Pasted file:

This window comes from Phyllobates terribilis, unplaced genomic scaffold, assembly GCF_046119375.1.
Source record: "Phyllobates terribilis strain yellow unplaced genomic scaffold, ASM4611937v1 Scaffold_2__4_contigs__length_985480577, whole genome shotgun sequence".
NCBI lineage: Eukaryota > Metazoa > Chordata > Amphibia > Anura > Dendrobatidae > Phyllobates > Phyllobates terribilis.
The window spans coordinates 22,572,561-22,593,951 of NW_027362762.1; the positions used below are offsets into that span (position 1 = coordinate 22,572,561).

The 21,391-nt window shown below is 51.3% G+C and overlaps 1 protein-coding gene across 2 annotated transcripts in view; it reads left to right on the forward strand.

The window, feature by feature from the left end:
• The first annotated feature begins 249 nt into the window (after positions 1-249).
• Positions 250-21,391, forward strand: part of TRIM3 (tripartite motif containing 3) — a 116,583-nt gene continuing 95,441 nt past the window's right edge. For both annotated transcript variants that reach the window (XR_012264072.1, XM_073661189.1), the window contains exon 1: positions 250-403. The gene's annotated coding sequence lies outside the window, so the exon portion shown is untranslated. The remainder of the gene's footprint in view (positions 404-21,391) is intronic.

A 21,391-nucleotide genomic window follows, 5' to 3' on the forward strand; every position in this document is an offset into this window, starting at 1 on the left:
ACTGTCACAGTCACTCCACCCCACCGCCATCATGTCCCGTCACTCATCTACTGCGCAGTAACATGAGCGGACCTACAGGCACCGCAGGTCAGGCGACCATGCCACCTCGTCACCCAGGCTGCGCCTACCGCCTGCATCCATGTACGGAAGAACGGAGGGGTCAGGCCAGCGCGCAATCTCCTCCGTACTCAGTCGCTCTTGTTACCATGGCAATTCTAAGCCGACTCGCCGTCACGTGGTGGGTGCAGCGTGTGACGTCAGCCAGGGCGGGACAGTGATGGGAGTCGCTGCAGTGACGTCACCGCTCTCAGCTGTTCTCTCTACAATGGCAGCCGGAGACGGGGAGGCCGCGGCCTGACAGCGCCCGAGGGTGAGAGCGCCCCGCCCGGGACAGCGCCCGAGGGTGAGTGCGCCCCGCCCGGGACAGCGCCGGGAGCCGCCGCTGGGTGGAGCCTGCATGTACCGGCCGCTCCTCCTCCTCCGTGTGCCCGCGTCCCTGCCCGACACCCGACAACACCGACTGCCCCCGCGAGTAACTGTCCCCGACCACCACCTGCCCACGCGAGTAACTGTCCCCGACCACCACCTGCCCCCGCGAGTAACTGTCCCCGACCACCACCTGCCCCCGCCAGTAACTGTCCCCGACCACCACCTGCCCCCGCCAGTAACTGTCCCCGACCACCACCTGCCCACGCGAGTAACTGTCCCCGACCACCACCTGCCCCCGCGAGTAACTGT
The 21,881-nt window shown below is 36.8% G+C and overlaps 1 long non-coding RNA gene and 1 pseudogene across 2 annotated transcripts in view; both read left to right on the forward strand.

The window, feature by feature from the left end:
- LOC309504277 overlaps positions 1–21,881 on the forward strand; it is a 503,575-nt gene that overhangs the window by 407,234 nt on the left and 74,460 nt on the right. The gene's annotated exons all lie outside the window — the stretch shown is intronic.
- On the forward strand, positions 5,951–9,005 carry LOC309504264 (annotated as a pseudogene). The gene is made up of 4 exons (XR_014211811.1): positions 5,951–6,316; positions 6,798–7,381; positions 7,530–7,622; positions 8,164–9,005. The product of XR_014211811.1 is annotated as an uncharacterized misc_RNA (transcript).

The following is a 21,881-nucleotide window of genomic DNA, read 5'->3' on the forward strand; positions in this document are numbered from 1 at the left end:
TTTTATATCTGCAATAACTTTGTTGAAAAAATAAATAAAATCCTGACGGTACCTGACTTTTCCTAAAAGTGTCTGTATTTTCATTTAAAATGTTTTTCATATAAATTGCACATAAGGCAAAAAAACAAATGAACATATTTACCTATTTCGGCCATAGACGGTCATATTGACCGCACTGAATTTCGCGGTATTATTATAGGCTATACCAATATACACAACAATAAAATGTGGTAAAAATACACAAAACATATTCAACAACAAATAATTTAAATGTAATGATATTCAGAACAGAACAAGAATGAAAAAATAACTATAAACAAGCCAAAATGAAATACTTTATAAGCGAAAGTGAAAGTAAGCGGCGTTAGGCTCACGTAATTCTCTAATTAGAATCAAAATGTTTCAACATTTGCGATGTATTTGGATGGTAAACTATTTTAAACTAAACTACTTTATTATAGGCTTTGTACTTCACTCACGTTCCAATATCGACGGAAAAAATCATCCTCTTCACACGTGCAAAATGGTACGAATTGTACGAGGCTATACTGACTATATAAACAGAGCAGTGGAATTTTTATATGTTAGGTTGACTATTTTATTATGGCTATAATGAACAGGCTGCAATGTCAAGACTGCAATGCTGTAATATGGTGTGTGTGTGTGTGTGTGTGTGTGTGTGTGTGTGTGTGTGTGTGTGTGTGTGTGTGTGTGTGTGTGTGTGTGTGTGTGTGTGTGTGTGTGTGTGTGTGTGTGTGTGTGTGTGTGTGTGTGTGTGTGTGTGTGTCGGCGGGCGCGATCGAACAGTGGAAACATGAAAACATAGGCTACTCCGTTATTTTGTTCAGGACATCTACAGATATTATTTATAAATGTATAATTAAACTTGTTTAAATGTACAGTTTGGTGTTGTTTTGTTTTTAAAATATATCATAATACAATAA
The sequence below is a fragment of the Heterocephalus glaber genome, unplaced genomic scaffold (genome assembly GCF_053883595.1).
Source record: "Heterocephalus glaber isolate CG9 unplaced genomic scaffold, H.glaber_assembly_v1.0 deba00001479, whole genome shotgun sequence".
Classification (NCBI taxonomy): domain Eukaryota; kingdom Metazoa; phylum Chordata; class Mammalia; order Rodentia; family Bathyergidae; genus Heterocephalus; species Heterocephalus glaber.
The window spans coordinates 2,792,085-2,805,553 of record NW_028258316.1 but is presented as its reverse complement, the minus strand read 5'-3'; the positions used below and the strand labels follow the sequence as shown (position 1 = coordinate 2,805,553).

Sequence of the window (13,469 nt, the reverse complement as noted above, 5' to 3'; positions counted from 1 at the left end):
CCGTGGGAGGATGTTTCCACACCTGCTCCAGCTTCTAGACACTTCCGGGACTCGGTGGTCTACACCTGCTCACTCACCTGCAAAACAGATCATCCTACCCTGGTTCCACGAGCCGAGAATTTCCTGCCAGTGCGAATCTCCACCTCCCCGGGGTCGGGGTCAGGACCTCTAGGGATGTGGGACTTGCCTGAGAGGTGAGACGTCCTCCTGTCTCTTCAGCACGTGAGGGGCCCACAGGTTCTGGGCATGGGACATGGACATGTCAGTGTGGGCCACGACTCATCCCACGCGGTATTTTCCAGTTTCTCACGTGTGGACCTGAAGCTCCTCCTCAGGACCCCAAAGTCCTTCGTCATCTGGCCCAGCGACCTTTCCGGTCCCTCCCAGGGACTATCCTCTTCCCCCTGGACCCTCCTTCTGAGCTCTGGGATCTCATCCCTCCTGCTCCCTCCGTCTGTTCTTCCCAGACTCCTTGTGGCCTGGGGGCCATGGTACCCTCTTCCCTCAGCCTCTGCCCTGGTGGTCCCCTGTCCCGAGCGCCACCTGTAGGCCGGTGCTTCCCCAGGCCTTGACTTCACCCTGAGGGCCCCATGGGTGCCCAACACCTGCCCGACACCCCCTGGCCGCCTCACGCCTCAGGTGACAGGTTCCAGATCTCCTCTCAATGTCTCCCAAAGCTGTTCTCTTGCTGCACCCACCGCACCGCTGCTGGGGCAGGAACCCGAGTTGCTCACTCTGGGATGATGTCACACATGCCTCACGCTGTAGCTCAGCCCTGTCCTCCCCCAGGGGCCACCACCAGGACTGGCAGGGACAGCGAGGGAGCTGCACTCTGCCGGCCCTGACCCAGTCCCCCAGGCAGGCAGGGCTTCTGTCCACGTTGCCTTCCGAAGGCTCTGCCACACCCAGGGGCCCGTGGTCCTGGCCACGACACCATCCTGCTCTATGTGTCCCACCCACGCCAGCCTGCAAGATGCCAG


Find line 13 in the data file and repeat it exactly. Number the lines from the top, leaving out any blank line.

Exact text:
- LOC309504277 overlaps positions 1–21,881 on the forward strand; it is a 503,575-nt gene that overhangs the window by 407,234 nt on the left and 74,460 nt on the right. The gene's annotated exons all lie outside the window — the stretch shown is intronic.